OneDublin.org: What is the role of the traditional school system? Ironically in California’s public school system, one of the technology hubs for the world, there is little offered at the high school level that introduces coding to students, aside from AP Computer Science or an elective on programming, and almost nothing at the elementary or middle school level.
Bryant: “I was speaking to someone yesterday that there are lots of coding programs now in the after school realm such as Black Girls Code, Code NOW, Girls Who Code, and Tech-Girls, but we only have the kids for a very limited amount of time. And especially in our over-scheduled generation, I’m not getting as much time with my students as I’d like to in order to really engage students in the learning process.
“We have to shift some of this work of teaching kids about technology back into the school system. After school programs and mainstream school programs can work together, getting all of our kids, not just girls, to code. Some of the effort we’re seeing on the high school side is to get computer science as a science credit, not just an elective credit. Only nine or ten states have taken that step.
“We also have to look earlier in the pipeline, starting in middle school, because especially for girls and under-represented minorities if we wait until high school to offer computer science courses it is too late. We need to start much earlier, like the L.A. Unified and Massachusetts school districts that are using programs like ECS (Exploring Computer Science), that start in 9th grade, and move even earlier into middle and even elementary school.
“For girls the critical turning point is middle school – if we can get girls interested in coding and computer science in middle school we have a much better chance of keeping them interested as they move into high school.”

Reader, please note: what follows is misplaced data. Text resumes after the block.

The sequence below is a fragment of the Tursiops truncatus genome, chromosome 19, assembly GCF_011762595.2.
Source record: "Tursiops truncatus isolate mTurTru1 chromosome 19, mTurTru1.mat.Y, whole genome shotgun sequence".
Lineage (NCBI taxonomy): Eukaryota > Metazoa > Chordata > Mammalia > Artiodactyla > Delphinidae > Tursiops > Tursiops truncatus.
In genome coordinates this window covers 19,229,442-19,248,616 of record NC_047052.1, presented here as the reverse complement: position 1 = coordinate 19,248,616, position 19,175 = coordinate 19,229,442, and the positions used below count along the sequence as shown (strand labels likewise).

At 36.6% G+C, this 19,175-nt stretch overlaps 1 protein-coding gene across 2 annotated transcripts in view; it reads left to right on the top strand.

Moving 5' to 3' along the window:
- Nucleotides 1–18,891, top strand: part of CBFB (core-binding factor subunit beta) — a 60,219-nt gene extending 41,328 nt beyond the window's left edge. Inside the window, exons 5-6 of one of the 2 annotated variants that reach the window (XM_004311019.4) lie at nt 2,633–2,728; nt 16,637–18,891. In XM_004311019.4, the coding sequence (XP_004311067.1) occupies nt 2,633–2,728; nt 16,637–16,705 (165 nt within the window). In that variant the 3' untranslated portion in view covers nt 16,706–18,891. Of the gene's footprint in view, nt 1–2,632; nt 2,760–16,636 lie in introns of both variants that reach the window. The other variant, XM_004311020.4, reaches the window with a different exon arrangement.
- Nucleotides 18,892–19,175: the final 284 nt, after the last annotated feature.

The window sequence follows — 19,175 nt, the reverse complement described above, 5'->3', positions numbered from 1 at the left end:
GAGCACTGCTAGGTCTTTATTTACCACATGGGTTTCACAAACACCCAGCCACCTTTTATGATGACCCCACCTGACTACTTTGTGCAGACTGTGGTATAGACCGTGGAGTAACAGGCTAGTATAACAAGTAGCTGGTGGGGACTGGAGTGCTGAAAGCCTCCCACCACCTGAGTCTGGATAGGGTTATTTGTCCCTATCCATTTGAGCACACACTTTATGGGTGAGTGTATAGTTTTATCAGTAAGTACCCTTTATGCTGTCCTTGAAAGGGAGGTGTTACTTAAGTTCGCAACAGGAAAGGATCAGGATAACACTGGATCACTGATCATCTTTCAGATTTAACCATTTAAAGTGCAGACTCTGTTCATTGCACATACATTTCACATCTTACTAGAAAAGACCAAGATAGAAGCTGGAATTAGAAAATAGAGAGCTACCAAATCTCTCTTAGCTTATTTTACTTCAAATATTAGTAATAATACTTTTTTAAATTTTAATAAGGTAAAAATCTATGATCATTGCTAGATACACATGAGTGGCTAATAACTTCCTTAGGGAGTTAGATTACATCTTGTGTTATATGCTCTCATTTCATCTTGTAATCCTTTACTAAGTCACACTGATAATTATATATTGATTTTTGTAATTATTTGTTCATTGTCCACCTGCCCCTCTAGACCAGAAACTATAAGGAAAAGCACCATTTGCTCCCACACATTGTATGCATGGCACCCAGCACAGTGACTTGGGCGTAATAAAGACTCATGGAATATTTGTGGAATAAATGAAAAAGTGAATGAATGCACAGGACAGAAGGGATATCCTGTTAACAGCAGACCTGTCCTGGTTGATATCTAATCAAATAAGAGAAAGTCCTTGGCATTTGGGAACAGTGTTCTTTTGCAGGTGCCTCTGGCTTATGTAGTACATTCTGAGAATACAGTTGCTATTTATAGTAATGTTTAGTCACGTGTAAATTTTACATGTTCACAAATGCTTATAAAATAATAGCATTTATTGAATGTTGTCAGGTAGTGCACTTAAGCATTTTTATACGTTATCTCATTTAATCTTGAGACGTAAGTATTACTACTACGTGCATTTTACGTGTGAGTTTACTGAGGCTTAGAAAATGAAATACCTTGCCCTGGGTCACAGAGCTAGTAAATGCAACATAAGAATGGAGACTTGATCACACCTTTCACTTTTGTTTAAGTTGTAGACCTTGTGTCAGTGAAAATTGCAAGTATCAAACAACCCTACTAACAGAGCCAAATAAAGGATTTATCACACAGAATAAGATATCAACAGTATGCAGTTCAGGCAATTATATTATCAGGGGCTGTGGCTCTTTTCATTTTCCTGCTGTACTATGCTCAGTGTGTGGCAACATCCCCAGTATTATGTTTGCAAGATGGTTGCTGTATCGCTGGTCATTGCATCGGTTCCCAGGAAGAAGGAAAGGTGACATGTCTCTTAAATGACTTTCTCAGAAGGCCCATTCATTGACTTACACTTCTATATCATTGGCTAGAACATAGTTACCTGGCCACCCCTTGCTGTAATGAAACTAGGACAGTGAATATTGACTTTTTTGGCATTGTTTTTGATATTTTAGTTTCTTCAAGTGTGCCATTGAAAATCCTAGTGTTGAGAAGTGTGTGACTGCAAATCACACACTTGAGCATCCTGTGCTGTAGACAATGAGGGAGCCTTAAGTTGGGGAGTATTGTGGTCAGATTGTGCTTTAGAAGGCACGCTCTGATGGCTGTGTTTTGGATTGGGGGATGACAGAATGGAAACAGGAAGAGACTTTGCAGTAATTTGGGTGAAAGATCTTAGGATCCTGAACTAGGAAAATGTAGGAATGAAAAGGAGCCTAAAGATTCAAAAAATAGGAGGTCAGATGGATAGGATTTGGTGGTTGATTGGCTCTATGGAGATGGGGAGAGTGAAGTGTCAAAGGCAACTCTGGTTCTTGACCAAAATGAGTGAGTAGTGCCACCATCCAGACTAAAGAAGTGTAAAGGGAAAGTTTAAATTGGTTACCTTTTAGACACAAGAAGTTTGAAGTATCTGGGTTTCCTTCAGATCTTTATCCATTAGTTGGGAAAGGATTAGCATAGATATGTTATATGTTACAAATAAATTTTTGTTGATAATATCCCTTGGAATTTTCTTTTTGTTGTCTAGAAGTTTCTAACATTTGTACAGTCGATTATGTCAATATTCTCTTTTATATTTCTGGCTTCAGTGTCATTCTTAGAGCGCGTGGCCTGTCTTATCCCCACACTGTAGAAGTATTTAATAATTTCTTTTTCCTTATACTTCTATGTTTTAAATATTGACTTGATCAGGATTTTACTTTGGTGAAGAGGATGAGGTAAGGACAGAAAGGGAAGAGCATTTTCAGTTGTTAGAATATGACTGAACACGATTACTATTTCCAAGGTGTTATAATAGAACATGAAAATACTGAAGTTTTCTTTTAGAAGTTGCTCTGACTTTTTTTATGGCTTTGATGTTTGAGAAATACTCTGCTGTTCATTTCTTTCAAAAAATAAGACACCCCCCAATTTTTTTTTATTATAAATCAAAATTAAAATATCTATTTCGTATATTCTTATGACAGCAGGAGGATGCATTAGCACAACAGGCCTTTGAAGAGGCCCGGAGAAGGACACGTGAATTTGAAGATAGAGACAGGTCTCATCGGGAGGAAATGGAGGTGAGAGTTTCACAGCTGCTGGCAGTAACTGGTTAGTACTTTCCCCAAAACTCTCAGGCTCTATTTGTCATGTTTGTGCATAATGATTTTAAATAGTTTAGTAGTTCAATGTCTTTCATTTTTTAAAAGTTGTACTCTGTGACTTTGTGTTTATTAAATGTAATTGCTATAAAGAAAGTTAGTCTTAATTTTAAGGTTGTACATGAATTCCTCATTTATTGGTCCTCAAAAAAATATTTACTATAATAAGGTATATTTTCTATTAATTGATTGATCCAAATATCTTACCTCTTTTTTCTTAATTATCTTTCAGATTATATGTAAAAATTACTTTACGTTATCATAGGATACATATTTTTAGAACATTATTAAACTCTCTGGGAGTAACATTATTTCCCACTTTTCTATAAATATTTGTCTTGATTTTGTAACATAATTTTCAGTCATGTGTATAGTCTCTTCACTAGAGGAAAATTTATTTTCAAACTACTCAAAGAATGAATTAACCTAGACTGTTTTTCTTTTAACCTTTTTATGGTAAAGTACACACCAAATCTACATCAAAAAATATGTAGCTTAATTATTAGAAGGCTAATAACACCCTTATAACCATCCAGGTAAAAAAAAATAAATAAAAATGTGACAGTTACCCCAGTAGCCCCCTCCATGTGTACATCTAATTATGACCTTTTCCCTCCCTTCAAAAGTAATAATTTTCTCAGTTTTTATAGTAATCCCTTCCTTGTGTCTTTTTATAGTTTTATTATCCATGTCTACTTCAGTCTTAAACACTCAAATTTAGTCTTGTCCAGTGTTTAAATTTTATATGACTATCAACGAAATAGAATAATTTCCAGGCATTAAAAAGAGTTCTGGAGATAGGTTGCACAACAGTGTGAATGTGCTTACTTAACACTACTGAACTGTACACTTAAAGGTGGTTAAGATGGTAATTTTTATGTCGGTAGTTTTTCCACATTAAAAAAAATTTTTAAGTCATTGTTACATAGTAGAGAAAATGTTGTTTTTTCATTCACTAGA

OneDublin.org: Talking more specifically about Black Girls Code, which is tackling two under-represented groups in technology and computer science, what additional misperceptions or prejudices exist and how are you tackling those challenges?
Bryant: “I talk a lot about the intersection between race and gender, and my own experiences as a woman of color going into electrical engineering. About 18% of people entering computer science are woman, but in electrical engineering it is less than 3% women. Going through college, and into industry and management, there were challenges I faced that my peers didn’t by being both a woman, and a woman of color. There is a different set of challenges for women of color in technology not faced by women in general.
“African American women only receive 3% of the degrees in computer science, and for Latinas and Native Americans it’s less than 1%. So even though the numbers for women are abysmal, the numbers are even worse for women of color. Because of that reality, I believe the specific focus of our organization is necessary. We are able to reach into communities and build programs that target a group that is often overlooked, because even in programs that are targeting women, the percentage of women of color in these programs is very low. That’s why we feel our work is important. Our programs are culturally centered in addition to teaching computer programming; we have women of color that are instructors and mentors, and we try to incorporate culturally sensitive subject matter, and create a warm and inclusive environment that encourages students to come back.”
OneDublin.org: What are your plans for this year in the Bay Area and nationally as your organization grows?
Bryant: “The Oakland Area is our home base and while we support the Bay Area as a whole, we are looking to expand into the Peninsula, Palo Alto and San Jose, to broaden our reach. One of the programs we are really looking forward to in the 2014-15 school year is a partnership with the San Francisco Unified School District that will allow us to create a specific after school program for their students. This initiative is an important step in working closer with school districts. We’ll continue our after school and weekend programs throughout this school year.
“Nationally we have over seven chapters in the US, in New York, Detroit, Chicago, Memphis, Atlanta, Las Vegas and beyond, and we’re growing 8-10 additional chapters this year. We’re in South Africa now and are looking at other African countries, as well as hoping to start an organization in London this year which would be our first European chapter.
OneDublin.org: What message do you have for students reading this article?
Bryant: “Just do it. Trust your instincts. Believe in yourself. You can learn to code and you’ll surprise yourself!”